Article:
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I'm working on a new journal entry - but it's taking time. This job eats my brain, today was a series of people asking where there stuff was, in varying degrees of hopeful through ranting insanely. There are few things less fun than saying to someone, "It's in the mail, I honestly can't tell you anything more than that."
Especially when the thing that's in the mail was the Perfect Christmas Gift that they were relying on to make a Norman Rockwell picture happen in their own lives.

Customer, with bitter sarcasm: "So you're telling me it won't be here by Christmas."
CusSvc next to me: "We expect it'll be there by the 23rd, 24th at the latest."
Customer, with more shrill voice: "Which means it won't be there by Christmas."
CusSvc, patiently: "No, it means it will be there by the 23rd or 24th."
Customer, with triumphant snarl: "And that means it won't be there by Christmas."

Some people have yet to learn that Christmas falls on the 25th, apparently.

Oh well. It's better than the one yesterday who told her, when she explained that his items had been sent by parcel post because he didn't have a street address, just a PO Box, and he decided amid increasing vulgarity and ranting, that it was somehow her fault that the expected delivery might not make it for his early Christmas party on Sunday, that he didn't tell our sales associate about:
"Now I know how Bin Laden feels..."

She hung up on him at that point. I would have asked him if he really intended to threaten me, and if not, he'd best apologize quickly because we have his name, address, and phone number which can and will be provided to the FBI.

Fortunately none of my customers have been that nutty, though one woman did wryly tell me that we'd wrecked her Christmas by not having a particular vendor-provided item on time, though we'd been assured it would be.

Some other time I'll tell you about the Delicious Polenta Casserole, a parable about why fried corn-meal-mush, sun-dried tomatoes and preserved basil, and the world's stinkiest parmesan and mozzarella should NOT be shipped across the country frozen.
Or at least, they should use a less watery, stinky cheese.


( 2 comments — Leave a comment )
Dec. 21st, 2002 12:17 am (UTC)
Stinky Polenta?
Please -- share with us. We want to know!
Dec. 21st, 2002 03:40 pm (UTC)
Re: Stinky Polenta?
Polenta casserole is a lovely idea for a somewhat ethnic food. Well made, polenta has a nice roasted corn flavor, a pleasant crisp crust and a nice mouth feel. It can be enhanced by adding a nice basil and olive oil pesta, and possibly even a sun dried tomato paste. (Note that while I love tomatoes fresh, sun-dried tomatoes are a bane and a taste of ashes and gall in my mouth.)
A little buffalo cheese can also improve the protein balance of this starchy food, and give some nice flavor.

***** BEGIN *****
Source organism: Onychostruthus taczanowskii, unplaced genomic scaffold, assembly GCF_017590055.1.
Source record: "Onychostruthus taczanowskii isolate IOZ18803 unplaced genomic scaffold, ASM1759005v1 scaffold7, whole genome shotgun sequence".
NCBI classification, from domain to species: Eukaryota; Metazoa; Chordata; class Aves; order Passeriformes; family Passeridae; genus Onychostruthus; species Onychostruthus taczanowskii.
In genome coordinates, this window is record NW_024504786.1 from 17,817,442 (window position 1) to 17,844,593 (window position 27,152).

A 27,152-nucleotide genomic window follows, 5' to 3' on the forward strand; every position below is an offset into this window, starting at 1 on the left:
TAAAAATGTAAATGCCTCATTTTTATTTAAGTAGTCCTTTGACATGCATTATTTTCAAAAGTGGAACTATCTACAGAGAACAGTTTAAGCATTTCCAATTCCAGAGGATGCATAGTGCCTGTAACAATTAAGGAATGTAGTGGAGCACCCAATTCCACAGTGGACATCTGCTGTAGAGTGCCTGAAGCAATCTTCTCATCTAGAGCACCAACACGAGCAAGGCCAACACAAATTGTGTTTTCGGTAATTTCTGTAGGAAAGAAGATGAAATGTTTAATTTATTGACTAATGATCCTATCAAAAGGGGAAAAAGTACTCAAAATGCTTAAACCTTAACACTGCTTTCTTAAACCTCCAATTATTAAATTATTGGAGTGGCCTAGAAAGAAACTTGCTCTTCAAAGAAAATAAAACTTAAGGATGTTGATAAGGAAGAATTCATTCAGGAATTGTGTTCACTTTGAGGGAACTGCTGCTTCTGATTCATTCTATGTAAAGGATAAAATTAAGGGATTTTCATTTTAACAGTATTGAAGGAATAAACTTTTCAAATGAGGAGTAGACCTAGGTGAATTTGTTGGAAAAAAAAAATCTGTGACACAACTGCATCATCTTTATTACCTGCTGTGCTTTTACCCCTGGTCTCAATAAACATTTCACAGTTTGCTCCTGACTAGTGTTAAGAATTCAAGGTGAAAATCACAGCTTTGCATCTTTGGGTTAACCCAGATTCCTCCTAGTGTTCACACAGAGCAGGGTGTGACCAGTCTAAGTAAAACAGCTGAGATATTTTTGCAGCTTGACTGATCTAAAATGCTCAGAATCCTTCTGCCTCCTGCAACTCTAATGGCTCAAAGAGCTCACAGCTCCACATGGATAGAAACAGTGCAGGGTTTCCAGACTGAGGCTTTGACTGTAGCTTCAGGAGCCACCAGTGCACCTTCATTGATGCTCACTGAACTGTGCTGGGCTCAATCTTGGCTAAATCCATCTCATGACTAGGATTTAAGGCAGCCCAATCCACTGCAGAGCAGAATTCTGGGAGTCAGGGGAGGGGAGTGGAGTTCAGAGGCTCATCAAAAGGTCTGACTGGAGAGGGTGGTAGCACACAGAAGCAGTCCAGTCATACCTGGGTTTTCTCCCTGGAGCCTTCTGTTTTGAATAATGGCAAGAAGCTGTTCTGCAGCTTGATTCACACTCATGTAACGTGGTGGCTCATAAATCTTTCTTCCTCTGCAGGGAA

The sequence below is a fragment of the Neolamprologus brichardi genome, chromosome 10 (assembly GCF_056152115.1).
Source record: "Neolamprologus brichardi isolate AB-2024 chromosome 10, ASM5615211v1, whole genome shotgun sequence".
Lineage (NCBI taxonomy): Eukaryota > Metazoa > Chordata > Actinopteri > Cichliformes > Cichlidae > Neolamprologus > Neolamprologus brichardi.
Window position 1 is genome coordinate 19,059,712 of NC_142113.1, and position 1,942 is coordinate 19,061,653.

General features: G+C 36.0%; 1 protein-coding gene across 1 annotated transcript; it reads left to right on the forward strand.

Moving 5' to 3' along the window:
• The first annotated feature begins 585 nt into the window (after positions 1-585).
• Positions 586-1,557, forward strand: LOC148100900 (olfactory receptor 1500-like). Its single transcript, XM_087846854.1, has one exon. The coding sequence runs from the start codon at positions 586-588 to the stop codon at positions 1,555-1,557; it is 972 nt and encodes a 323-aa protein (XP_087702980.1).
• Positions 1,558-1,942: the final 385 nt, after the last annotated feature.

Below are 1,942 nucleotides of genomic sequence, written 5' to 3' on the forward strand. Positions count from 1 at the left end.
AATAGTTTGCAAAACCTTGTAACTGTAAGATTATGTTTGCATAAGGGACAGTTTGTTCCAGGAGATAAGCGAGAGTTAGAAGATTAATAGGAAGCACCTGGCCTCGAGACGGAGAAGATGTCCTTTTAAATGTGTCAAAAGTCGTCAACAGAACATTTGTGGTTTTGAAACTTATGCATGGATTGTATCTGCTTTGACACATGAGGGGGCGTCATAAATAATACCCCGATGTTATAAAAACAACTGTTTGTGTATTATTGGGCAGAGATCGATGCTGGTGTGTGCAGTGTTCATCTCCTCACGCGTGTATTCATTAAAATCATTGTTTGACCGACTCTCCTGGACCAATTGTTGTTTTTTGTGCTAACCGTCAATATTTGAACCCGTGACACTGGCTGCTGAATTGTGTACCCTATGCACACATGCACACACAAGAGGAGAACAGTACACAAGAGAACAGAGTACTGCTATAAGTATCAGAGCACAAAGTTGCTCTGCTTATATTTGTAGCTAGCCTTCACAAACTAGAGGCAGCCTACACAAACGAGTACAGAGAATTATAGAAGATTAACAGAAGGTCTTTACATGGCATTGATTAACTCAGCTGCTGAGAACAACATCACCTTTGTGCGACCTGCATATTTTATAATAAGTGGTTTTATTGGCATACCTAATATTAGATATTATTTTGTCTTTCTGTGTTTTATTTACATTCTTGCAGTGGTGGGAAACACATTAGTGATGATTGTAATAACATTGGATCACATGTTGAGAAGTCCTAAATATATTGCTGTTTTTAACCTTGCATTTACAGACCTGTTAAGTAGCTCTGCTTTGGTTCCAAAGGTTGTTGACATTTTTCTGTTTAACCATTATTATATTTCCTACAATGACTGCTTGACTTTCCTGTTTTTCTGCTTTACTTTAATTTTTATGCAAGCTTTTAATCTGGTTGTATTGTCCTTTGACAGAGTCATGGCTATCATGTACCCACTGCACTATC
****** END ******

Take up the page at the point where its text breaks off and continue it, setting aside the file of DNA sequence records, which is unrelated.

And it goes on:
What this actually was: the polenta was prepared in sheets and cut in half. A big heaping spoon of a rather old-and-moldy tasting sun dried tomato glop (somehow managing to be wet and dry at the same time in the worst way) was placed between the halves, along with a cursory sprinklet of a nice sharply flavored basil pesto. The cheese used... smelled strongly. Let me reiterate. When they made this up to demonstrate - we get to taste foods sold through our catalog - the smell was like all the old unwashed jockstraps and tennis shoes of all the 14 year old boys in all the highschools in the entire nation, distilled down to one scent note.
The cheese itself was not entirely responsible for this. The cheese was not a traditional mozzarella. It seemed more like a goat cheese and it was amazingly watery - perhaps because the whole concoction was assembled then frozen, to be baked again by the customer - but there were many of these which have had a lot of liquid swimming around in the shipping bag, which then leaked all over the box.

As I said, the cheese was a bit goaty smelling. That, plus the basil pesto, plus the antediluvian sundried tomato goop, plus the baked cornmeal mush layers, somehow conspired together to make a smell that made to gag, two of the recent mothers on the call floor, women who had children in diapers and whom one would believe immune to incredibly vile stinky smells ... the sample I took home was not so stenchy. It was, however, wet and rather a mishmosh of flavors.

Having tasted it, I can imagine deliberately eating durian. I didn't bother finishing it though - it wasn't very good, and I think taking four bites was giving it more than enough leeway to get better.
( 2 comments — Leave a comment )


Steve Hutchison

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